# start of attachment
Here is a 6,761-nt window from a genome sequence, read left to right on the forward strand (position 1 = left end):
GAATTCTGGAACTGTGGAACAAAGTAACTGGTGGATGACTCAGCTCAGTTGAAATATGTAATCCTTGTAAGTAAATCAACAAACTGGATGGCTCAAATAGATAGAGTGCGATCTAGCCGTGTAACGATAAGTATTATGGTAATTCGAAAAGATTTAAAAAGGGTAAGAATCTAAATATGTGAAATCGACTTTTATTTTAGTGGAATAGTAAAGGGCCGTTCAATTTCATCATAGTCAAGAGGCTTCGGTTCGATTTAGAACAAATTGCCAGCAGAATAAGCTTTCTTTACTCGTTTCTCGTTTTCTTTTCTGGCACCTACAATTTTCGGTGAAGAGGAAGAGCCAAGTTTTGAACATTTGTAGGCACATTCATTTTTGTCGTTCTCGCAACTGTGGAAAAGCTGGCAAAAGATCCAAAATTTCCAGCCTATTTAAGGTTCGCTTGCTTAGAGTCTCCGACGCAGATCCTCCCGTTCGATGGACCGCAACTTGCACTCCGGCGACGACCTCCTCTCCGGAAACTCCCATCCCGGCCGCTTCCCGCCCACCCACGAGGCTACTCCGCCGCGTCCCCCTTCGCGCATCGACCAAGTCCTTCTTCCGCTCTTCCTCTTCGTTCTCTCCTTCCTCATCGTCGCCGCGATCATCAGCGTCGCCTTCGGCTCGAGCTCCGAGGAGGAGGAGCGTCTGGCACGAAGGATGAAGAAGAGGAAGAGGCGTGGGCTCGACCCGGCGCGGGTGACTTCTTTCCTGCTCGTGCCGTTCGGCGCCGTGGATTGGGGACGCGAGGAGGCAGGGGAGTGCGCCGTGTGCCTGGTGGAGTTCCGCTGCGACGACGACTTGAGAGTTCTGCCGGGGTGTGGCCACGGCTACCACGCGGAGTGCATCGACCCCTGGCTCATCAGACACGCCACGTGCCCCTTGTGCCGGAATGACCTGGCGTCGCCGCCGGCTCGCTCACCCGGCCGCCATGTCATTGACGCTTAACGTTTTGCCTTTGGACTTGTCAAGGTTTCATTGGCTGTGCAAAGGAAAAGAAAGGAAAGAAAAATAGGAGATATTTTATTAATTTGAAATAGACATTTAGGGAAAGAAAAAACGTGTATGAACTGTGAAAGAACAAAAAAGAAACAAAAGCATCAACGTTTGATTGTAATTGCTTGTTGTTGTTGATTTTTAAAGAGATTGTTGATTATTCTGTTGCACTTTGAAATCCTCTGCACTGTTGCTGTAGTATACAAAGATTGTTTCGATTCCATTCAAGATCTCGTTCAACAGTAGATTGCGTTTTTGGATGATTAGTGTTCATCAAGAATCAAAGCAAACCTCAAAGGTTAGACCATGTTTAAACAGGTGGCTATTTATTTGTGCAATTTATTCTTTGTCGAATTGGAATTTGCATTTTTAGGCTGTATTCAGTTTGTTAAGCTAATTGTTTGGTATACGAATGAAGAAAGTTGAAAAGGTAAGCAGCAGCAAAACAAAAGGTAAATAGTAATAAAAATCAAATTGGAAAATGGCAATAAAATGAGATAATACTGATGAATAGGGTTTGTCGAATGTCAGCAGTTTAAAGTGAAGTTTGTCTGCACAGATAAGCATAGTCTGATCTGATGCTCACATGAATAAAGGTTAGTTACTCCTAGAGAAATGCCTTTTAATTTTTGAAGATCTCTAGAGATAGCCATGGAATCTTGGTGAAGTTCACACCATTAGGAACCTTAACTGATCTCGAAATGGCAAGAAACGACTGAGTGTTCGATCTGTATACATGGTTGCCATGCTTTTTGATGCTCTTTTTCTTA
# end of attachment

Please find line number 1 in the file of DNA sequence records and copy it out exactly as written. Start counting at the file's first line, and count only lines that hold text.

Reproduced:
Here is a 6,761-nt window from a genome sequence, read left to right on the forward strand (position 1 = left end):